- ItemOpen AccessTesticular toxicological effects of combination antiretroviral therapy (cART): An x-ray on the therapeutic potential of bioflavonoids(2021-07-10) Dosumu, Olufunke; Akang, Edidiong; Okoko, Ini-ibehe; Olowo, Oluwafunmisho; Oremosu, Ademola; Akanmu, AlaniThe advent of combination antiretroviral therapy (cART) has improved the quality of life of people living with HIV/AIDS, however, the side effects of cART on the testes has been of great concern because of the reproductive desires of these people. This study was designed to determine the modulating and curative roles of bioflavonoids on cART-induced testicular disorders. Thirty-five (35) adult male rats were randomly divided into 7 groups and treated with; 1ml of distilled water; 24mg/kg cART (3TC, 300mg+TDF, 300mg+EFV, 600mg); 1% v/v DMSO; 50mg/kg Naringenin (N), 50mg/kg Quercetin (Q), 50mg/kg of Q and N co administered differently with 24mg/kg cART. There was marked depletion of cells of the spermatogenic series in the seminiferous tubules in animals that received cART, while those that received bioflavonoids showed well-structured seminiferous tubules. cART-only treated group had significantly increased MDA levels as well as significantly reduced SOD and GSH levels when compared with control (p<0.05). Hormonal analysis showed a significant increase in TT and LH in the H/N treated group and H/Q group respectively compared with cART-only group (p<0.05) while a significant decrease was observed in FSH in cART-only and other treated groups (except N and H/Q) compared with control (p<0.05). 3β HSD expression was significantly reduced in the cART-only treated group (p<0.05) compared with control while the co-treatment with quercetin significantly (p<0.05) increased 3β HSD expression. This study demonstrates the curative potential of selected bioflavonoids in mitigating testicular cART-induced effects.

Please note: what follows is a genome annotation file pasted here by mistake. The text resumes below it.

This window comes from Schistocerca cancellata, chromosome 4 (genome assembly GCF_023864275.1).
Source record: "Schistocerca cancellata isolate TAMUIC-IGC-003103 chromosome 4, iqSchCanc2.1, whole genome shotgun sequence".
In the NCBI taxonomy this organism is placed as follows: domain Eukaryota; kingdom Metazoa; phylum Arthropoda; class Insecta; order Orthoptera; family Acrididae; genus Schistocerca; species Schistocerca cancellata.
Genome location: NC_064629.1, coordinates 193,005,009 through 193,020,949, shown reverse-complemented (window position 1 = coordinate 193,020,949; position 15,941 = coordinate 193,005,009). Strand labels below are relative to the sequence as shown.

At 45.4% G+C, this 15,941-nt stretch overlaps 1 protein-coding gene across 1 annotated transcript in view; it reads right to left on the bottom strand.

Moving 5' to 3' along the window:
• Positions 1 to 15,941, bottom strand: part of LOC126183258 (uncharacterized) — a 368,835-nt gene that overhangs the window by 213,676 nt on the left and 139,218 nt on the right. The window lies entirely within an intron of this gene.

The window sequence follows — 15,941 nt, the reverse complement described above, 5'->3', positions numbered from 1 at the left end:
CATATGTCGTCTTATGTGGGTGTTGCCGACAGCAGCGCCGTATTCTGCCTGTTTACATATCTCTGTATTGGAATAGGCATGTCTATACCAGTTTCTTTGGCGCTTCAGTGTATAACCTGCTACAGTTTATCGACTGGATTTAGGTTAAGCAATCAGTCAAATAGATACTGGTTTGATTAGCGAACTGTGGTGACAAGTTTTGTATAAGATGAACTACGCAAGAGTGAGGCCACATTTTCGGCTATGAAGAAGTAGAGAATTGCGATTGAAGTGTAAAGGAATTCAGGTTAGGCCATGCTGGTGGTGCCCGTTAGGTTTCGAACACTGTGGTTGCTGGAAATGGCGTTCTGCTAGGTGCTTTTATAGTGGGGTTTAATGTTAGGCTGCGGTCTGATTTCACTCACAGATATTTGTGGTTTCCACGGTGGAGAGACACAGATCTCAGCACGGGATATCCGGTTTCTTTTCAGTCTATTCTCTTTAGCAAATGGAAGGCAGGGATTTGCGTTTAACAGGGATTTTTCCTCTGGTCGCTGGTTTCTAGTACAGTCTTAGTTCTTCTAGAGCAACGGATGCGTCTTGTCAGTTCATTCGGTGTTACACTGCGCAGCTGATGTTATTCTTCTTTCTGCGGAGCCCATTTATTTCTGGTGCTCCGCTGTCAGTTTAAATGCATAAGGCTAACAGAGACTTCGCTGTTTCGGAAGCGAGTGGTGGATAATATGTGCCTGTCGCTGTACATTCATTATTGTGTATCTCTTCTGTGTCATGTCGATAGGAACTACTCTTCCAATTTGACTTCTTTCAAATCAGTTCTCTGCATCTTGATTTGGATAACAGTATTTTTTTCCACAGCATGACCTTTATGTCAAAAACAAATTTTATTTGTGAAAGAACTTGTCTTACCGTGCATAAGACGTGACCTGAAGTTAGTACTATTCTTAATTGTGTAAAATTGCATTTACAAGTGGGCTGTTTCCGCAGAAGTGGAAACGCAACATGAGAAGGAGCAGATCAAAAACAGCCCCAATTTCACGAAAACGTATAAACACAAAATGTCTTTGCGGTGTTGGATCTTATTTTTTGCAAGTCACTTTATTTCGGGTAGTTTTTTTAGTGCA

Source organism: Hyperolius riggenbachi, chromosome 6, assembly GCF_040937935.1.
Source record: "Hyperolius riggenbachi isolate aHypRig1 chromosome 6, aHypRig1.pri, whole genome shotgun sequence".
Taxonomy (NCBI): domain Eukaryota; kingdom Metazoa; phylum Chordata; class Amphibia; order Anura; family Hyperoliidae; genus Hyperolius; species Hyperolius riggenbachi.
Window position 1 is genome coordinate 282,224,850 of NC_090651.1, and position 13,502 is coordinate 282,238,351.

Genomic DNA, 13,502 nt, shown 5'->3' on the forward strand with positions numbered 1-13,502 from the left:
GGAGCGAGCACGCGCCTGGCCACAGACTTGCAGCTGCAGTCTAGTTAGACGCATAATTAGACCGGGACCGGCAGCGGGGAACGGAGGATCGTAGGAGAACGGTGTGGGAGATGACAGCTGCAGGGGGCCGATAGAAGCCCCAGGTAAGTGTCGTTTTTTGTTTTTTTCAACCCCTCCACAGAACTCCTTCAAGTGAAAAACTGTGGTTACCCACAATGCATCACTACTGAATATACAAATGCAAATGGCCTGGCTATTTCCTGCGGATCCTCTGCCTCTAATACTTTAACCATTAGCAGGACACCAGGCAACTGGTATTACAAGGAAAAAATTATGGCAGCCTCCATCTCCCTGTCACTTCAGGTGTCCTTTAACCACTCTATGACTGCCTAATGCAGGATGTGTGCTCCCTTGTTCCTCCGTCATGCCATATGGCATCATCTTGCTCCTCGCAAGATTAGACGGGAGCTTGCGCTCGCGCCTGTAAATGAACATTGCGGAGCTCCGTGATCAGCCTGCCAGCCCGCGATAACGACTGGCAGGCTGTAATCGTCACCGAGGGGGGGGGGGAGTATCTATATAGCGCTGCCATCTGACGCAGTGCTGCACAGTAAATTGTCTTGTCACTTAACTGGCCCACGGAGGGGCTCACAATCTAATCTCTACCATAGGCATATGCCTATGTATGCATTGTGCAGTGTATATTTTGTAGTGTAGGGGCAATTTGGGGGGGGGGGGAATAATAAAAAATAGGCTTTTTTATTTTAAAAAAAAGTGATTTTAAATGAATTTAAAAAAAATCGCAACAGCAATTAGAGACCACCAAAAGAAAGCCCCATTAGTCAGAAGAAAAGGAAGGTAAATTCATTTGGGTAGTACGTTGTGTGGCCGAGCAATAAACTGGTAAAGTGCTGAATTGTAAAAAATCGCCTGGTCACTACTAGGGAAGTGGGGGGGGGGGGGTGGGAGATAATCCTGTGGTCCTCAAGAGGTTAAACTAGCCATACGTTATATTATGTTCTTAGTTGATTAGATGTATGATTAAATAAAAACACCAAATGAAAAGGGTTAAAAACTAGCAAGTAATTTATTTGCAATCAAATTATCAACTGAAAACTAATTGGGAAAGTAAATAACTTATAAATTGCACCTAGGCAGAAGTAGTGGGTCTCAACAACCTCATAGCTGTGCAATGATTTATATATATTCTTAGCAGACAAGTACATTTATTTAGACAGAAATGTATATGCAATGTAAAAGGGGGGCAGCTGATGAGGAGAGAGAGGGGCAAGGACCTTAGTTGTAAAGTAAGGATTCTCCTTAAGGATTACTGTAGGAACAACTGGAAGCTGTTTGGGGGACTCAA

- ItemOpen AccessEffect of D-ribose-L-cysteine on aluminum induced testicular damage in male Sprague-Dawley rats(JBRA Assisted Reproduction, 2017) Falana, B; Adeleke, O; Orenolu, M; Osinubi, A.A; Oyewopo, AObjective: This study investigated the effects of D-ribose and L-cysteine on aluminum-induced testicular damage in male Sprague-Dawley rats. Method: A total number of thirty-five (35) adult male Sprague-Dawley rats were divided into four groups (A- D). Group A (comprised five (5) rats) was designated the Control Group that received Physiological Saline; while groups B, C, and D (comprised ten (10) rats) were given 75 mg/kg, 150 mg/kg and 300 mg/kg of body weight of aluminum chloride respectively for 39 days. At day 40, the aluminum-treated groups were subdivided into sub-groups (B1, C1, D1) comprising of five (5) rats each, and 30 mg/ kg body weight of Riboceine were administered for twenty (20) days. Groups B, C and D remained on the normal dosage of aluminum chloride for three more weeks (59 days). Results: Andrological parameters (Sperm count, motility, morphology and testosterone) in the aluminum- treated Groups B and C showed no significant difference in their mean values when compared with their control counterparts, whereas there was a significant reduction in the andrological parameters in Group D rats when compared with the Control animals. Histoarchitecture of the testes “stain with H&E” of Group A, B and C rats appeared normal while Group D rats showed testicular damages with several abnormal seminiferous tubules with incomplete maturation of germinal cell layers and absence of spermatozoa in their lumen; Leydig cells appear hyperplastic. Group B1, C1 and D1 andrological and histological parameters appeared normal. Conclusion: Riboceine treatment significantly attenuates aluminum-induced testicular toxicity in male Sprague-Dawley in rats.